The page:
28. "How can I," said the Camel, "with this humph on my back?"
29. "That's made a-purpose," said the Djinn, "all because you missed three days of work. You will be able to work now for three days without eating because you can live on your humph, and don't you ever say I never did anything for you. Come out of the Desert and go to the Three, and behave. Humph yourself!"
30. And the Camel humphed himself, humph and all, and went away to join the Three. And from that day to this, the camel always wears a humph (we call it 'hump' now, not to hurt his feelings); but he has never yet caught up with the three days that he missed at the beginning of the world, and he has never yet learned how to behave.
PLATO: THE STORY OF A CAT by A. S. Downs
1. One-day last summer, a large, handsome, black cat walked gravely up one side of Main Street. He crossed, went half-way down the other, and stopped at our house. He came up the steps and paused by an open window.
2. We saw him and spoke to him, but he took no notice. He put his paws on the sill and looked around the room as if wondering if it would suit him. After thinking a minute, he came in, and from that hour took his place as an important member of the family.
3. At Christmas, we gave Plato a sweet little basket, with soft cushions, to be his own bed. When we put it before him, he showed neither surprise nor curiosity. He looked at it proudly, as if such a bed should have been given to him long ago. He stepped in carefully and curled himself gracefully upon the soft cushions.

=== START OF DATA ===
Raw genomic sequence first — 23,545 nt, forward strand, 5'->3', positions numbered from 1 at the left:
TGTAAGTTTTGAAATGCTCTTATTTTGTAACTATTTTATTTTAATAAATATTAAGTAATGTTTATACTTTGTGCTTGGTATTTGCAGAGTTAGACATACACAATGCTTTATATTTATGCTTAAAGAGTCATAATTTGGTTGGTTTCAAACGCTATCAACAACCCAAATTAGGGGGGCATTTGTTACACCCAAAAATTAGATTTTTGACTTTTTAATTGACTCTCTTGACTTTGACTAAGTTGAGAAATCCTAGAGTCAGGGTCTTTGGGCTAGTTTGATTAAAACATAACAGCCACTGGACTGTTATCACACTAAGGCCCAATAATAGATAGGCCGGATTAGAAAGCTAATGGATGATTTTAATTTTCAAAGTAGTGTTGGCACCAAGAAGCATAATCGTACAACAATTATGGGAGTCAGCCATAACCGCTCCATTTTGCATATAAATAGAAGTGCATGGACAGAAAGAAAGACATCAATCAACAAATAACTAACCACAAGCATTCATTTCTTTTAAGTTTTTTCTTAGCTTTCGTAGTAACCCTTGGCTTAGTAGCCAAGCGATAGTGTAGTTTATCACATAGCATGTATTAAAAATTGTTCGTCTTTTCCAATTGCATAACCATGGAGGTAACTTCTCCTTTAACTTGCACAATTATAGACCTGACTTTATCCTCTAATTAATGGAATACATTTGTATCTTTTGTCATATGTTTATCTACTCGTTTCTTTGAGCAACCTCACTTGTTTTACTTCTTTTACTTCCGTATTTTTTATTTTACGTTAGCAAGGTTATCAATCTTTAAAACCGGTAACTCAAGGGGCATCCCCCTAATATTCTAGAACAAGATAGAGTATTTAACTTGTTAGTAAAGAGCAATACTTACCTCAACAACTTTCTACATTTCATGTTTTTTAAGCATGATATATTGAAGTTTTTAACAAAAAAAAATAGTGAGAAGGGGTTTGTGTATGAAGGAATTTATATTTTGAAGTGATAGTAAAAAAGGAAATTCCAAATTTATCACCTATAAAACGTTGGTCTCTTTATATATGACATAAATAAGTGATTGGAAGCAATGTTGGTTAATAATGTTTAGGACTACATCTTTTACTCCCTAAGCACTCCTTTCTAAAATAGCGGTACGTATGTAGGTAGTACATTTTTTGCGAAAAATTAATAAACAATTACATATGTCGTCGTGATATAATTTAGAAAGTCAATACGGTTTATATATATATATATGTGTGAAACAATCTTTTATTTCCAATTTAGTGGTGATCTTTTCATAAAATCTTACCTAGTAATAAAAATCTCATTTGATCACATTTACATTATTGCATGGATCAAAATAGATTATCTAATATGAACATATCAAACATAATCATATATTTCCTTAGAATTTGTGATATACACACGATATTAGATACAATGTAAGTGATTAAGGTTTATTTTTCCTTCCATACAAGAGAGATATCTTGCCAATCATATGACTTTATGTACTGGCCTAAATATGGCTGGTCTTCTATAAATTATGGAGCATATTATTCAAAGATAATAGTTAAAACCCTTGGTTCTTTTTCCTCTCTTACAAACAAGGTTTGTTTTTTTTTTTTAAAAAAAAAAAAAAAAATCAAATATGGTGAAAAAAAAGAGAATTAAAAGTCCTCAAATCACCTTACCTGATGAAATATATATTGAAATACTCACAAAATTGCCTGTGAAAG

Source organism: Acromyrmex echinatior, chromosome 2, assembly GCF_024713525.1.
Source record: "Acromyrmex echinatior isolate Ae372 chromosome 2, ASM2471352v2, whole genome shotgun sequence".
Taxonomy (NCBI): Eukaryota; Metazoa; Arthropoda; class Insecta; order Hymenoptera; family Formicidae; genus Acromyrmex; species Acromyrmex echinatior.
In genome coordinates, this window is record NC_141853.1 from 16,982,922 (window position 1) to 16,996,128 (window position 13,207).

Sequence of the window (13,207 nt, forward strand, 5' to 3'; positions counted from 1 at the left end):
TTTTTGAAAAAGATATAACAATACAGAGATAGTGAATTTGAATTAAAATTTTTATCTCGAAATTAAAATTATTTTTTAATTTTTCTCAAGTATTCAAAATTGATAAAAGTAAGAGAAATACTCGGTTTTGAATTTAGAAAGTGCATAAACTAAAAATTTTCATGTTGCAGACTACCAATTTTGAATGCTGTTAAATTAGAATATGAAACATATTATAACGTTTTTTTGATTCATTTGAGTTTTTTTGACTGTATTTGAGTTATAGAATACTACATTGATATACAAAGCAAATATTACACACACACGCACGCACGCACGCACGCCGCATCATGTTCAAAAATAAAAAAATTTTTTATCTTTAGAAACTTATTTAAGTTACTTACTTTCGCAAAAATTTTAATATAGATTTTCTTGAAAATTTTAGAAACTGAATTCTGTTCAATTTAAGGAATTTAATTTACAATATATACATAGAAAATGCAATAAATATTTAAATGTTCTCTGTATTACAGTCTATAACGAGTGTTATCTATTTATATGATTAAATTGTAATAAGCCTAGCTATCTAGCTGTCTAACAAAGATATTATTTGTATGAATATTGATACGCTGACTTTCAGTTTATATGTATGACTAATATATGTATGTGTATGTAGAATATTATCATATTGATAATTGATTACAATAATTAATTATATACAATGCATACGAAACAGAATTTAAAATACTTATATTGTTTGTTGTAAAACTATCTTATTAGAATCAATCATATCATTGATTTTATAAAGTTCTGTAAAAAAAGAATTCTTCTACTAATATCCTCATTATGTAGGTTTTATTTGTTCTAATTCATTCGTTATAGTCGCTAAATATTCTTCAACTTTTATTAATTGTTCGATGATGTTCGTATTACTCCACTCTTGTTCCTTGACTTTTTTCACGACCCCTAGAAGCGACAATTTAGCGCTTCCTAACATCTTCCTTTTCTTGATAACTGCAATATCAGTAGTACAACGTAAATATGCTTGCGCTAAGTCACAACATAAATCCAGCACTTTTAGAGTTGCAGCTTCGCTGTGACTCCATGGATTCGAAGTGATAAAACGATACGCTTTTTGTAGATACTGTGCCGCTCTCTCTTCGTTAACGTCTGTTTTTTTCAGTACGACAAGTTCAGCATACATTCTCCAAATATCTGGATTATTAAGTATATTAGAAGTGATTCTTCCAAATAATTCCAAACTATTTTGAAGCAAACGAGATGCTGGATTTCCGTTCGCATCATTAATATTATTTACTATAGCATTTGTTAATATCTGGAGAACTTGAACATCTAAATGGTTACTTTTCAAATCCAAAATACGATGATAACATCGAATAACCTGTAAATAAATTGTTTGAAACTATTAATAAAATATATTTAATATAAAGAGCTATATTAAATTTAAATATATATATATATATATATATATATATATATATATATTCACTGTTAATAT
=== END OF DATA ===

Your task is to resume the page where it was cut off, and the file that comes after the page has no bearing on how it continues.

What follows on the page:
4. It was soon seen that Plato was very fond of his basket and was reluctant to share it. When little Bessie put her doll in, he looked so stern and walked so fiercely toward them that Dolly's heart sank within her, and Bessie said, "Please excuse us, Plato." If balls and toys were carelessly dropped there, he would push them out without delay, and if visitors took up the basket to examine it, he would watch them intently, as if to say, "You're not going anywhere with my basket. I've got my eye on you."
5. One cold afternoon, he was noticed walking up the avenue with a miserable, little, yellow kitten dragging herself after him. She was so thin you could count her bones.
6. Upon one of the shed doors was an old-fashioned latch, which by jumping, Plato could reach and lift with his paw. Having opened the door, he pushed his poor, yellow straggler in and followed himself. She lay down at once on the floor, and Plato began washing her with his rough tongue while we brought her a saucer of milk. While she ate, Plato rested, looking as pleased as if he were her mother at her enjoyment. The lunch finished, the washing was resumed, and she soon looked more respectable.
7. But Plato was not finished. He looked at the door leading to the parlor, then at her, finally bent down tenderly to her little torn ears, as if whispering, but she would not move. So, taking her by the back of the neck, he carried her through the house and dropped her close to his cherished basket.
8. Then he appeared a little uncertain about what to do. The basket was nice and warm; he was tired and cold; it had been a present to him; the street wanderer was dirty still, and the rug would be a softer bed than she had ever known. Were these his thoughts, and was it selfishness he conquered when at last he lifted the shivering homeless creature into his own beautiful nest?